Twitter Plot Summary: Rip is a very popular pro wrestler, and a smarmy network executive wants to tempt him over to a rival network. FOR RATINGS!
Five Point Summary:
1. Isn’t that Ax from Demolition?
2. Battle of the Tough Guys. Stupid name.
3. That sleeping arrangement is never going to work.
4. Fighting in a forge? Seriously?
5. That’s a bit of an extreme ending…
There’s a thin line between fiction and reality, and it’s one that professional wrestling depends on in order to pull in an audience. That line is blurred further in No Holds Barred with Hulk Hogan playing WWF Champion Rip, a man popular with the fans and a huge draw towards that network. And thus, it is only correct that other networks want a piece of the Rip pie, and subsequently try and lure him away and break his contract with WWF by offering a ridiculously well paid deal.
Kurt Fuller borders on annoying as Brell, the stereotypical suited villain. He’s a television executive determined to bring super-popular wrestler Rip to his network, however his less than scrupulous methods are met with derision from Rip. From here it’s obvious what will happen next – Brell goes in search of a challenger who has the power to defeat Rip and further increase their ratings. It’s all very much the same as any standard professional wrestling rivalry, so there are no surprises there.
Hogan’s acting ability did improve slightly over time, but you could never say he had range. He’s at his worst in No Holds Barred, which is ironic given that he’s essentially playing himself. Meanwhile Tom “Tiny” Lister is Zeus, a mountain of a man who is seemingly invincible and a potent threat to Rip. It doesn’t help that he walks everywhere as if he’s soiled himself, or that his arms and legs have been welded into place. Thankfully his subsequent pro wrestling career was short-lived, although he’s still a better actor than Hogan. Mark Pellegrino was clearly paying his dues in the industry at this time, being the little brother of Rip and looking stupidly young. Judging his performance here, he clearly got much better.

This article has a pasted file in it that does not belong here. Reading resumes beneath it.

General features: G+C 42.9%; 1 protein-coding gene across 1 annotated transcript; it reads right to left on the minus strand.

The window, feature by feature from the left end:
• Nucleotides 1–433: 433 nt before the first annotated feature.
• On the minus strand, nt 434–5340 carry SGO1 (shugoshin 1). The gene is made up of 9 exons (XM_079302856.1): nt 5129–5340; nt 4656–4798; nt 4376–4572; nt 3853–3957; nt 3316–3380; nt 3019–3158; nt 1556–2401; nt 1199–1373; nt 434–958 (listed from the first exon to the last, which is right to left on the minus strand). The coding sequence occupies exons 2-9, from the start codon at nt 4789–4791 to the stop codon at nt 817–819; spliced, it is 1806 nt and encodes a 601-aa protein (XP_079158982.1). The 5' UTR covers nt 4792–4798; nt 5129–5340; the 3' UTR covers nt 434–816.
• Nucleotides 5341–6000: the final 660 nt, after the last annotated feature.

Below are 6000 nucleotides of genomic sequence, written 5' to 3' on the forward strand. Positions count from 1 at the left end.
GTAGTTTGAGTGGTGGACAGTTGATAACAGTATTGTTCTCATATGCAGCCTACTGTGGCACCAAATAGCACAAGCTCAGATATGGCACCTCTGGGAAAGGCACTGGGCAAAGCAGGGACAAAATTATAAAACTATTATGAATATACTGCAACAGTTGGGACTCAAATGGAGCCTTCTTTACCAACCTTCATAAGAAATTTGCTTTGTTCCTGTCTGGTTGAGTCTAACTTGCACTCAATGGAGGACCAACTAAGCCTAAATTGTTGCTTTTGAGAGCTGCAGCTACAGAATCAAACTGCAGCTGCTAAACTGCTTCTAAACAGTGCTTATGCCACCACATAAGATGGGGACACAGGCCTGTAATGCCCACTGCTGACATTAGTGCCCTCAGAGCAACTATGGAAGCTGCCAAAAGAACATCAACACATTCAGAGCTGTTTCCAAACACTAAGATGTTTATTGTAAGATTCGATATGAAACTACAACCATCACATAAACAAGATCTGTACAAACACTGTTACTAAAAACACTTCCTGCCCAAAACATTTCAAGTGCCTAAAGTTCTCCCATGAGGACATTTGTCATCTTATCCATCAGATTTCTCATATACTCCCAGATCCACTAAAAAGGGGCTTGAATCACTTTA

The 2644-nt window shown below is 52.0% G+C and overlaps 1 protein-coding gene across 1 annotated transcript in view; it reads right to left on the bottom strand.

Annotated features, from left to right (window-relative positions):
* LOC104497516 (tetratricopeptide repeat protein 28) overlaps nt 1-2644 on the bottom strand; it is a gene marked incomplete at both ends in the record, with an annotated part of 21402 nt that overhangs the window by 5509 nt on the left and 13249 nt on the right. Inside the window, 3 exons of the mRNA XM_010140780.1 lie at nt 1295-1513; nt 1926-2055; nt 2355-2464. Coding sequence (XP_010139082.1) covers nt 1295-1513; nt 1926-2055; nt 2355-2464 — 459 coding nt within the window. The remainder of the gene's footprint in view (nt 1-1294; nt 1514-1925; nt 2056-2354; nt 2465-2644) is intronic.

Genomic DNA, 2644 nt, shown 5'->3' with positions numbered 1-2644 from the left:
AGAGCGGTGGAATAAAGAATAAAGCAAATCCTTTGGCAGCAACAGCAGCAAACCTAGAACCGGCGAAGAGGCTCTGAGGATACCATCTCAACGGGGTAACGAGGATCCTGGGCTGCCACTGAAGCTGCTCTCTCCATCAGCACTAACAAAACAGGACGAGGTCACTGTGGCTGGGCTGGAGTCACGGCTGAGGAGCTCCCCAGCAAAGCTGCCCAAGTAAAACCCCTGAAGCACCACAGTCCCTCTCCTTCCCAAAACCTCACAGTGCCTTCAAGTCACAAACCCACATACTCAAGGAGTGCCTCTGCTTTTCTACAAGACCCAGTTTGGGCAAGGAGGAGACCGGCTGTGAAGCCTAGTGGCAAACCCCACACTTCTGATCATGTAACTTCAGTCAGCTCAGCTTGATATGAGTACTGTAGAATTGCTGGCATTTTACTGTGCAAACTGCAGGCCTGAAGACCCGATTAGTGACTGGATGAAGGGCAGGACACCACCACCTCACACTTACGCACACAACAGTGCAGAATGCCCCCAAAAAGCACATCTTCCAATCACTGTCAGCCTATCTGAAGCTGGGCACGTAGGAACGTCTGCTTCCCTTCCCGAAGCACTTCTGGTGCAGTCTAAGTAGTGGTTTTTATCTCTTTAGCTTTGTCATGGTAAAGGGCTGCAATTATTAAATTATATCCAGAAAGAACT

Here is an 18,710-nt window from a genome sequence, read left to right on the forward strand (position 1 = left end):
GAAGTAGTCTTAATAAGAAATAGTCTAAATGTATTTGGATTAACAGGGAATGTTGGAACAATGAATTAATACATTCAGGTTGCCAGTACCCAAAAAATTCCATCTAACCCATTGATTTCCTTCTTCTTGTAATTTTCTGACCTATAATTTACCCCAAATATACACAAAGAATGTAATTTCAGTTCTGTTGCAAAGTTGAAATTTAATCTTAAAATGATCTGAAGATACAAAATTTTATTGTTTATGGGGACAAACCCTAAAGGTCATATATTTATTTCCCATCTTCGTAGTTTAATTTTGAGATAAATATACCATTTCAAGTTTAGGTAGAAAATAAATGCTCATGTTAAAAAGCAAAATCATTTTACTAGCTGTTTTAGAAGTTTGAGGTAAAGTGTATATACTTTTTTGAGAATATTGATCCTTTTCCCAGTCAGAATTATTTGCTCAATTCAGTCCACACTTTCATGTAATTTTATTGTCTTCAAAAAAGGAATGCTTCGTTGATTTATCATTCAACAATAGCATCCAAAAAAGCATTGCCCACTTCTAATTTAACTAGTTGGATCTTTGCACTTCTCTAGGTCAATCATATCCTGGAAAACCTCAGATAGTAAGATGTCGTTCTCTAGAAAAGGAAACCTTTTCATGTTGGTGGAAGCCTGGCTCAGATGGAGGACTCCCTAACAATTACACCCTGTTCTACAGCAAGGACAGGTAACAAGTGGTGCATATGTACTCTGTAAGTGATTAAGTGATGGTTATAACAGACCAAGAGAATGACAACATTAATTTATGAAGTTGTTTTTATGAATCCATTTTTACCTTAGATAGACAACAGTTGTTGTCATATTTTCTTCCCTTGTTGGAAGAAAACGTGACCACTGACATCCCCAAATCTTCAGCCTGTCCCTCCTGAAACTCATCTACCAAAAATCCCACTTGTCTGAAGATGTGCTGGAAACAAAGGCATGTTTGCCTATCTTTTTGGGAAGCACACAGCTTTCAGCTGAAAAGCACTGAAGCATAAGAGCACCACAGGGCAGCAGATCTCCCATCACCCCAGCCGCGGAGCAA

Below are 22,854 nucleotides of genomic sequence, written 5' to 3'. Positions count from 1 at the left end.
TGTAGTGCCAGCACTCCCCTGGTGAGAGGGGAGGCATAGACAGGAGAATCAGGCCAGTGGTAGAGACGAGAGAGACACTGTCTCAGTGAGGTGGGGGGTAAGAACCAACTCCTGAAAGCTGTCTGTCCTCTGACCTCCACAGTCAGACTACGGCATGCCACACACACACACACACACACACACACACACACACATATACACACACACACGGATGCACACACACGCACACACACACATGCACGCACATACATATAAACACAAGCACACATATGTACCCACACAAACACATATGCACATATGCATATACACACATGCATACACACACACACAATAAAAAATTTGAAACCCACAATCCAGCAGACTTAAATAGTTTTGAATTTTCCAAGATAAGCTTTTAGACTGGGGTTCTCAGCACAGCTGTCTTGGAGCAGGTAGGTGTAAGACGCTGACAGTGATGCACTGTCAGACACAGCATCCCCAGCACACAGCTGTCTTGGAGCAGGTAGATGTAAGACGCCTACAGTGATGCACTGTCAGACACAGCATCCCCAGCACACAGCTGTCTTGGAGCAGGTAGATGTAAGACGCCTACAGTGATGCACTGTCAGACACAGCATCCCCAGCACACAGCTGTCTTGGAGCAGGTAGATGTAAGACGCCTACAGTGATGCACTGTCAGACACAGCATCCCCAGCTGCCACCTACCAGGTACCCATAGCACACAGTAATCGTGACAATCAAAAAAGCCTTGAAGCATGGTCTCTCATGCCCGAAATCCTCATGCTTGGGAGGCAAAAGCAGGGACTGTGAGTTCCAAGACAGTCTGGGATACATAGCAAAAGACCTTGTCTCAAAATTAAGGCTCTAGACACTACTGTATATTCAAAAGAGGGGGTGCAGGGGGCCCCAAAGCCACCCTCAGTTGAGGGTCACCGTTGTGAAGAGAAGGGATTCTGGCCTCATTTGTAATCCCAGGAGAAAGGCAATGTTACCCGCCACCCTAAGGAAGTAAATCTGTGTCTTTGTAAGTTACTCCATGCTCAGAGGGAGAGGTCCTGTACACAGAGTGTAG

The script was reportedly re-written by Vince McMahon and Hulk Hogan, and it shows. Rip spends much of his time gurning and smashing everywhere up. It’s amazing he’s allowed to go anywhere given how much wanton destruction he inflicts. Brell’s television network should be crushed in the ratings solely for calling his show “Battle of the Tough Guys”. The first 75 minutes are just a build up to a final climactic showdown between Rip and Zeus, and does nothing much of interest beyond offering a few moments of amusement. If No Holds Barred could be likened to a particular brand of cheese, it would most likely be a Roquefort.
The music at least isn’t too bad, being provided by WWF/WWE stalwart musician Jim Johnston, the man who gave us just about all of the notable wrestler intro themes from the 80s to date. It fits with the style of the film and frequently exceeds the production’s quality. In that respect the direction isn’t half bad either, but it’s one of those cases where you desperately look for positives amongst the many negative qualities presented to you. It’s a work of its time, that’s certainly true, however it will likely have almost no appeal to anyone with no interest, past or present, in professional wrestling.